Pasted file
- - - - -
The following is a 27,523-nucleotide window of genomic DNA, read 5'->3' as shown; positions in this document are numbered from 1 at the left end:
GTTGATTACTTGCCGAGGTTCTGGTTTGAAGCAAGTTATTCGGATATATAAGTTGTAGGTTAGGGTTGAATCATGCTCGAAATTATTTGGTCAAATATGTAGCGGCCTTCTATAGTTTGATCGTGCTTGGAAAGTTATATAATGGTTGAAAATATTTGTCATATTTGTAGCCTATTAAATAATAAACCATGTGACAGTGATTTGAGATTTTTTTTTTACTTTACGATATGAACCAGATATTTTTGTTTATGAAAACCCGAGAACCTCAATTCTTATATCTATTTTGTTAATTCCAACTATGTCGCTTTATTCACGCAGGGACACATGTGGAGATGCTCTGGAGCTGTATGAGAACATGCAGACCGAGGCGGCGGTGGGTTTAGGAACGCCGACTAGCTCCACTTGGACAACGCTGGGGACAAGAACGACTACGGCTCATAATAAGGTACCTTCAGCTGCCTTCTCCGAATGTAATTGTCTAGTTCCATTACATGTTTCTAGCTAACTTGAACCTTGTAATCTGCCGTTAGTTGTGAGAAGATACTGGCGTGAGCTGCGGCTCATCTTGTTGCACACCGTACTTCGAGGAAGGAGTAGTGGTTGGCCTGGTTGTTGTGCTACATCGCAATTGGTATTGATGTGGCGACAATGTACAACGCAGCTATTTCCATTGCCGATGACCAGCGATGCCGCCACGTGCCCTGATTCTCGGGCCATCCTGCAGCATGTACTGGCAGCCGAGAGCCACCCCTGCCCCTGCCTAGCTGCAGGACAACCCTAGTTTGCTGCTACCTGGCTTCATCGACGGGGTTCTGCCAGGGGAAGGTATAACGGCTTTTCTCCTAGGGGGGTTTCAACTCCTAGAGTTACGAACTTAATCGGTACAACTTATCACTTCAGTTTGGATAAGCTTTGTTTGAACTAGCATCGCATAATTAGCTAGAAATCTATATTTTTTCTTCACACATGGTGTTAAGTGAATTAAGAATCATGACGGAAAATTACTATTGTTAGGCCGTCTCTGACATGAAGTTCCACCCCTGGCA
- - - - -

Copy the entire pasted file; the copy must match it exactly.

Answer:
The following is a 27,523-nucleotide window of genomic DNA, read 5'->3' as shown; positions in this document are numbered from 1 at the left end:
GTTGATTACTTGCCGAGGTTCTGGTTTGAAGCAAGTTATTCGGATATATAAGTTGTAGGTTAGGGTTGAATCATGCTCGAAATTATTTGGTCAAATATGTAGCGGCCTTCTATAGTTTGATCGTGCTTGGAAAGTTATATAATGGTTGAAAATATTTGTCATATTTGTAGCCTATTAAATAATAAACCATGTGACAGTGATTTGAGATTTTTTTTTTACTTTACGATATGAACCAGATATTTTTGTTTATGAAAACCCGAGAACCTCAATTCTTATATCTATTTTGTTAATTCCAACTATGTCGCTTTATTCACGCAGGGACACATGTGGAGATGCTCTGGAGCTGTATGAGAACATGCAGACCGAGGCGGCGGTGGGTTTAGGAACGCCGACTAGCTCCACTTGGACAACGCTGGGGACAAGAACGACTACGGCTCATAATAAGGTACCTTCAGCTGCCTTCTCCGAATGTAATTGTCTAGTTCCATTACATGTTTCTAGCTAACTTGAACCTTGTAATCTGCCGTTAGTTGTGAGAAGATACTGGCGTGAGCTGCGGCTCATCTTGTTGCACACCGTACTTCGAGGAAGGAGTAGTGGTTGGCCTGGTTGTTGTGCTACATCGCAATTGGTATTGATGTGGCGACAATGTACAACGCAGCTATTTCCATTGCCGATGACCAGCGATGCCGCCACGTGCCCTGATTCTCGGGCCATCCTGCAGCATGTACTGGCAGCCGAGAGCCACCCCTGCCCCTGCCTAGCTGCAGGACAACCCTAGTTTGCTGCTACCTGGCTTCATCGACGGGGTTCTGCCAGGGGAAGGTATAACGGCTTTTCTCCTAGGGGGGTTTCAACTCCTAGAGTTACGAACTTAATCGGTACAACTTATCACTTCAGTTTGGATAAGCTTTGTTTGAACTAGCATCGCATAATTAGCTAGAAATCTATATTTTTTCTTCACACATGGTGTTAAGTGAATTAAGAATCATGACGGAAAATTACTATTGTTAGGCCGTCTCTGACATGAAGTTCCACCCCTGGCA